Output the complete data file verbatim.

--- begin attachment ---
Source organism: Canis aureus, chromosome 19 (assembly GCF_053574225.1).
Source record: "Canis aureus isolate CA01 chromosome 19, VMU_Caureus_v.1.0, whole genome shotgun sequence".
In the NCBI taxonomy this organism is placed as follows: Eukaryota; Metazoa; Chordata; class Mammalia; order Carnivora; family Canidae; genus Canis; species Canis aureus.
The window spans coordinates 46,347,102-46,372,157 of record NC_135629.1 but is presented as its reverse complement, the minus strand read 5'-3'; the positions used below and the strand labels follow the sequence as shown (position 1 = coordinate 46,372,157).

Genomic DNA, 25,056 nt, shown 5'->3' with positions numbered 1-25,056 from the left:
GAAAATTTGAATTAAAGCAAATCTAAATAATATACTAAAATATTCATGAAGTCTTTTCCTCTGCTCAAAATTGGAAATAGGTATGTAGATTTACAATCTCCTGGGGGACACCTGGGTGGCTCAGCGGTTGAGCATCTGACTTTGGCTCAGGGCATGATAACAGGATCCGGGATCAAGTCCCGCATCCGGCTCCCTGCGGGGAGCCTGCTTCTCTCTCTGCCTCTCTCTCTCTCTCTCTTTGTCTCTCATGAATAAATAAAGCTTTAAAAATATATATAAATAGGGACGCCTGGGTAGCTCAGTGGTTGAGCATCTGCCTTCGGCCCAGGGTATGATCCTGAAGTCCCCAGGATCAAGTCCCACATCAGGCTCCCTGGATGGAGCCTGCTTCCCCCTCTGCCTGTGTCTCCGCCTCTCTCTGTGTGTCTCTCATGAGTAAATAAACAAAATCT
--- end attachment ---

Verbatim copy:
Source organism: Canis aureus, chromosome 19 (assembly GCF_053574225.1).
Source record: "Canis aureus isolate CA01 chromosome 19, VMU_Caureus_v.1.0, whole genome shotgun sequence".
In the NCBI taxonomy this organism is placed as follows: Eukaryota; Metazoa; Chordata; class Mammalia; order Carnivora; family Canidae; genus Canis; species Canis aureus.
The window spans coordinates 46,347,102-46,372,157 of record NC_135629.1 but is presented as its reverse complement, the minus strand read 5'-3'; the positions used below and the strand labels follow the sequence as shown (position 1 = coordinate 46,372,157).

Genomic DNA, 25,056 nt, shown 5'->3' with positions numbered 1-25,056 from the left:
GAAAATTTGAATTAAAGCAAATCTAAATAATATACTAAAATATTCATGAAGTCTTTTCCTCTGCTCAAAATTGGAAATAGGTATGTAGATTTACAATCTCCTGGGGGACACCTGGGTGGCTCAGCGGTTGAGCATCTGACTTTGGCTCAGGGCATGATAACAGGATCCGGGATCAAGTCCCGCATCCGGCTCCCTGCGGGGAGCCTGCTTCTCTCTCTGCCTCTCTCTCTCTCTCTCTTTGTCTCTCATGAATAAATAAAGCTTTAAAAATATATATAAATAGGGACGCCTGGGTAGCTCAGTGGTTGAGCATCTGCCTTCGGCCCAGGGTATGATCCTGAAGTCCCCAGGATCAAGTCCCACATCAGGCTCCCTGGATGGAGCCTGCTTCCCCCTCTGCCTGTGTCTCCGCCTCTCTCTGTGTGTCTCTCATGAGTAAATAAACAAAATCT